Sections 11 and 12 of the Securities Act impose strict liability for material misstatements contained in registered securities offerings. [5] More specifically, Section 11 of the Securities Act prohibits misstatements in registration statements for public offerings and imposes strict liability on the issuer of the publicly offered securities, the signatories to the registration statement, the issuer’s underwriters, and certain other specifically enumerated persons. Section 12(a)(2) of the Securities Act makes it unlawful for any person who offers or sells a security through a prospectus or an oral communication containing a misstatement. A plaintiff does not need to allege reliance, scienter nor loss causation to succeed on a Section 11 claim or a Section 12(a)(2) claim.

Private equity firms and their sponsored funds are not signatories to a portfolio company’s registration statements or prospectuses. Thus, generally speaking, it is difficult for investor plaintiffs to establish primary liability against a private equity firm and its sponsored funds under Sections 11 or 12 of the Securities Act in connection with a portfolio company’s IPO. With respect to Section 10(b) of the Exchange Act, it is certainly possible for plaintiffs to establish primary liability on the part of a private equity firm and its sponsored funds based on statements in a prospectus or registration statement, but plaintiffs would have to establish that the private equity defendants had “ultimate control” over the content of the alleged misstatement or played an affirmative role in disseminating such statements despite being aware of their falsity. [6]

More commonly, Plaintiffs elect to pursue secondary liability claims under Section 15 of the Securities Act and Section 20(a) of the Exchange Act against private equity firms and their related funds. Section 20(a) and Section 15 are parallel provisions that “set out ‘control person’ liability—providing a vehicle to hold one defendant vicariously liable for the securities violations committed by another.” [7] Specifically, Section 20(a) imposes vicarious liability on “controlling persons” for primary violations of Sections 10(b) by the persons they control, and Section 15 does the same for primary violations of Sections 11 and 12(a) of the Securities Act.

Recently, securities plaintiffs have been able to survive motions to dismiss where the allegations in the complaint relating to control are often no more than general recitals of the traditional private equity investment model. For example, in In re GoHealth, Inc. Sec. Litig., plaintiffs asserted Section 15 secondary liability claims against the private equity firms that collectively owned a controlling interest in the issuer. [8] In view of Plaintiffs’ allegation that the private equity firm “possessed actual control over [the issuer’s] operations,” including the ability to unilaterally authorize acts requiring stockholder approval and appoint members of the Company’s board who are be affiliated with the private equity sponsor, the court denied the private equity firm’s motion to dismiss, finding that the complaint made a plausible claim that the private equity sponsor is vicariously liable for the alleged misleading statements in GoHealth’s registration statement.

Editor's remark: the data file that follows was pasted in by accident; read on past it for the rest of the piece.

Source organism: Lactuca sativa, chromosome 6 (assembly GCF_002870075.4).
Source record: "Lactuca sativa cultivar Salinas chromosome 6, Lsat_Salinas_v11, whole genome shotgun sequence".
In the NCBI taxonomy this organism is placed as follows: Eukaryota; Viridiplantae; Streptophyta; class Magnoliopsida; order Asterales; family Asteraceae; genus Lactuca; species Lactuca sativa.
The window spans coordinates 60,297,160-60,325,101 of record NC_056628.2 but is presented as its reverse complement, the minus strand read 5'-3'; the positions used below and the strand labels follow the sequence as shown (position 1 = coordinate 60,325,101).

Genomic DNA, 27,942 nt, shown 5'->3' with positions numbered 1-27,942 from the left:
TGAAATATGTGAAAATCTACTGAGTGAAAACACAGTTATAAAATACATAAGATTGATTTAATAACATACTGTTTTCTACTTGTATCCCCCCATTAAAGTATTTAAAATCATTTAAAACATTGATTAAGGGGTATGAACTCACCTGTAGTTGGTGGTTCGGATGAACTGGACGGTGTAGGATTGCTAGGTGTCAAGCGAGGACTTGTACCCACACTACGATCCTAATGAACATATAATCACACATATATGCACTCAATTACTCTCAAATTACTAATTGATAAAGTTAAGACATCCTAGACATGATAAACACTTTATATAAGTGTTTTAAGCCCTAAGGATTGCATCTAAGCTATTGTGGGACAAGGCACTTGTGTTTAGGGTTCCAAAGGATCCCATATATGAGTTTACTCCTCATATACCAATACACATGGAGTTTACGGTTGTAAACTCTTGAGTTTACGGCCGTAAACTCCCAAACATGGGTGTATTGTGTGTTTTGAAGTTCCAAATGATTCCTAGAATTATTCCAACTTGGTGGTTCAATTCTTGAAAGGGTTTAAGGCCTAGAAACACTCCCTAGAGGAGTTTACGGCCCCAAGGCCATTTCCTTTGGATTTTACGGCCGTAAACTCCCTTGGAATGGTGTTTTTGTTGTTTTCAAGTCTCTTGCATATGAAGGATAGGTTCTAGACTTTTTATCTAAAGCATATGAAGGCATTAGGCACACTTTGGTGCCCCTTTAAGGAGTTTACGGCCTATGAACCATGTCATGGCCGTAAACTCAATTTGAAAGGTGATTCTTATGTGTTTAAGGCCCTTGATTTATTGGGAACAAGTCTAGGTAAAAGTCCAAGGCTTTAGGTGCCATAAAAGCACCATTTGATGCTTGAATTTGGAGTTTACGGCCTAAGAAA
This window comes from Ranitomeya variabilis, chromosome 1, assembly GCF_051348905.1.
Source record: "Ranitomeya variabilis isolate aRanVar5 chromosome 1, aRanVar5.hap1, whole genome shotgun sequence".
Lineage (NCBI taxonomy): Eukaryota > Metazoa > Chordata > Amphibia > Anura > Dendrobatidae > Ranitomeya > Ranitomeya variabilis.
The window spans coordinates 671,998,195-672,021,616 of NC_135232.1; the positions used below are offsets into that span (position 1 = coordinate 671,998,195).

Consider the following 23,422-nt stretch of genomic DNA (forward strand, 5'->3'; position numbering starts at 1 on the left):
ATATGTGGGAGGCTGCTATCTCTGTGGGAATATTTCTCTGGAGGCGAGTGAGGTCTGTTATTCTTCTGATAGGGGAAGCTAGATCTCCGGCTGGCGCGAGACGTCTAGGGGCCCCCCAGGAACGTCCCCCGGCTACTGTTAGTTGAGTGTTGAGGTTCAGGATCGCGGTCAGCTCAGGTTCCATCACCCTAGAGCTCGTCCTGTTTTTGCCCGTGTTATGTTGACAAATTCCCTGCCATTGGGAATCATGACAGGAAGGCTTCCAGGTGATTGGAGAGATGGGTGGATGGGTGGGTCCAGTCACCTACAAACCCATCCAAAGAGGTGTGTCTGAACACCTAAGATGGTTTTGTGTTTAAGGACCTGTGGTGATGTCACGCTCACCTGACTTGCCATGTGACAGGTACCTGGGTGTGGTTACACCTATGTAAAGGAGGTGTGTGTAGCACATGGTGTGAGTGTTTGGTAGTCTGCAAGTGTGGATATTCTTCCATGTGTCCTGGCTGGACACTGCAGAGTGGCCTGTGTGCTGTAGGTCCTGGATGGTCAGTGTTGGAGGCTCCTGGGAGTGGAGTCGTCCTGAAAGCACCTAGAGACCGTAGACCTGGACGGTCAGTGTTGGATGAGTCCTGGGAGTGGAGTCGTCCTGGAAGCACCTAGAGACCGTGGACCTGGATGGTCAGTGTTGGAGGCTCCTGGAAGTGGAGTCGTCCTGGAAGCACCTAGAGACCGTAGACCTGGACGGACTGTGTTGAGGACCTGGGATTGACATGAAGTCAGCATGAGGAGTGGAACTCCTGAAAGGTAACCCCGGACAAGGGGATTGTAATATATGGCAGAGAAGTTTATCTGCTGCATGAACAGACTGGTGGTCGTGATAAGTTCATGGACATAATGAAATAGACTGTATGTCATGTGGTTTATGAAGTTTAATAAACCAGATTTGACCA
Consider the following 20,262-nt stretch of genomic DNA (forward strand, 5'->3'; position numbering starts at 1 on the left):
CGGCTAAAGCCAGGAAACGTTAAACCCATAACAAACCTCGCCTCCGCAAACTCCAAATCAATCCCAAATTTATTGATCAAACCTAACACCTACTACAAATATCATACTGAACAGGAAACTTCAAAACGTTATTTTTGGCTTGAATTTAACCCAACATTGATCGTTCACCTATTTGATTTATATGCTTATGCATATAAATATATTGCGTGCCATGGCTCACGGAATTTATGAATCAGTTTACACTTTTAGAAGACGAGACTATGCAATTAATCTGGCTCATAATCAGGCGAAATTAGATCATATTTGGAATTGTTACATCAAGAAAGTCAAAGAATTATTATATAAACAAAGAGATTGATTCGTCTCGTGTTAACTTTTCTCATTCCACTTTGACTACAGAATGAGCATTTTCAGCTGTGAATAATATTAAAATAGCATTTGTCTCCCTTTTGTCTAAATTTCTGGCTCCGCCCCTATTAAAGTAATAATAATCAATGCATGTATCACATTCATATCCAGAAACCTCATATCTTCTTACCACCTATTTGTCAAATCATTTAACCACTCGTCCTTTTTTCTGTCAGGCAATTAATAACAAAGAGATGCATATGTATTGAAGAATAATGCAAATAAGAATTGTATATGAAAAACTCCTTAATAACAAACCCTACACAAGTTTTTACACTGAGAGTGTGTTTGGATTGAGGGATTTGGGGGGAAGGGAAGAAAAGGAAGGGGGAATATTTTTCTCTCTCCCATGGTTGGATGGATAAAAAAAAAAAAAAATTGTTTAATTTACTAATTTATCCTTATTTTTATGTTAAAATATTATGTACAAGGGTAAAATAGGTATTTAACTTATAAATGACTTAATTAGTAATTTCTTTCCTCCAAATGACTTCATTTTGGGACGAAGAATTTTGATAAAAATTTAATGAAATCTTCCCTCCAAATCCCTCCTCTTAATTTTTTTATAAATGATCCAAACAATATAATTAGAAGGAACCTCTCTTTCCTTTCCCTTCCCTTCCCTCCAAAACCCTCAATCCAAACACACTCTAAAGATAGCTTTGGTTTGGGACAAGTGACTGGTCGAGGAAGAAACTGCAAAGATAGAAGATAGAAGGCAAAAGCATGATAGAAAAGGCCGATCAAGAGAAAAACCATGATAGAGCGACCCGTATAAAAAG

Similarly, in Allison v. Oak St. Health, Inc., the court denied two private equity firms’ motion to dismiss a cause of action under Section 15 on grounds that the “private equity defendants’ stock ownership and control of Oak Street’s board provide them with ‘significant influence with respect to [Oak Street]’s management, business plans and policies.’” The court recognized that, ordinarily, “determinations of whether an individual defendant is a ‘controlling person’ under [sections 20(a) or Section 15] is a question of fact that cannot be determined at the pleading stage.” The court further recognized that, even assuming Rule 9(b)’s heightened pleading standard applies to the control person claim under Section 20A, the indicia of control alleged in the complaint (i.e., significant ownership stake in the issuer and corresponding influence on the board) satisfied that standard. [9]